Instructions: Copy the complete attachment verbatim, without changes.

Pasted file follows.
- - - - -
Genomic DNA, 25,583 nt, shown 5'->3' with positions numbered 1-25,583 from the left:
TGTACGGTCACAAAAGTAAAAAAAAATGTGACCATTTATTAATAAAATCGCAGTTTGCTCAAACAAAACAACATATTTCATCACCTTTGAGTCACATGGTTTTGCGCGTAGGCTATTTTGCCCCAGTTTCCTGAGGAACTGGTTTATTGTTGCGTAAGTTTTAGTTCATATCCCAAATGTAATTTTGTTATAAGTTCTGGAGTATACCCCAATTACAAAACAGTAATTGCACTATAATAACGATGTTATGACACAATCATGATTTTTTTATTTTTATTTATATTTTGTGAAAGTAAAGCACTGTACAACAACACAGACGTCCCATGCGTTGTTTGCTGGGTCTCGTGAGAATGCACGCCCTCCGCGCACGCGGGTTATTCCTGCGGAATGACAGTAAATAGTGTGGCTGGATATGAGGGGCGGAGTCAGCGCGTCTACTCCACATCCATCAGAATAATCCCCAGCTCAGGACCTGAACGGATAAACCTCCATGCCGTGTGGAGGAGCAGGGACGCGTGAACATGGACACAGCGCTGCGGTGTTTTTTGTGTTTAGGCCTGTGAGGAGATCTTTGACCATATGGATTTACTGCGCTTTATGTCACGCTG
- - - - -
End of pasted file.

Genomic DNA, 25,583 nt, shown 5'->3' with positions numbered 1-25,583 from the left:
TGTACGGTCACAAAAGTAAAAAAAAATGTGACCATTTATTAATAAAATCGCAGTTTGCTCAAACAAAACAACATATTTCATCACCTTTGAGTCACATGGTTTTGCGCGTAGGCTATTTTGCCCCAGTTTCCTGAGGAACTGGTTTATTGTTGCGTAAGTTTTAGTTCATATCCCAAATGTAATTTTGTTATAAGTTCTGGAGTATACCCCAATTACAAAACAGTAATTGCACTATAATAACGATGTTATGACACAATCATGATTTTTTTATTTTTATTTATATTTTGTGAAAGTAAAGCACTGTACAACAACACAGACGTCCCATGCGTTGTTTGCTGGGTCTCGTGAGAATGCACGCCCTCCGCGCACGCGGGTTATTCCTGCGGAATGACAGTAAATAGTGTGGCTGGATATGAGGGGCGGAGTCAGCGCGTCTACTCCACATCCATCAGAATAATCCCCAGCTCAGGACCTGAACGGATAAACCTCCATGCCGTGTGGAGGAGCAGGGACGCGTGAACATGGACACAGCGCTGCGGTGTTTTTTGTGTTTAGGCCTGTGAGGAGATCTTTGACCATATGGATTTACTGCGCTTTATGTCACGCTG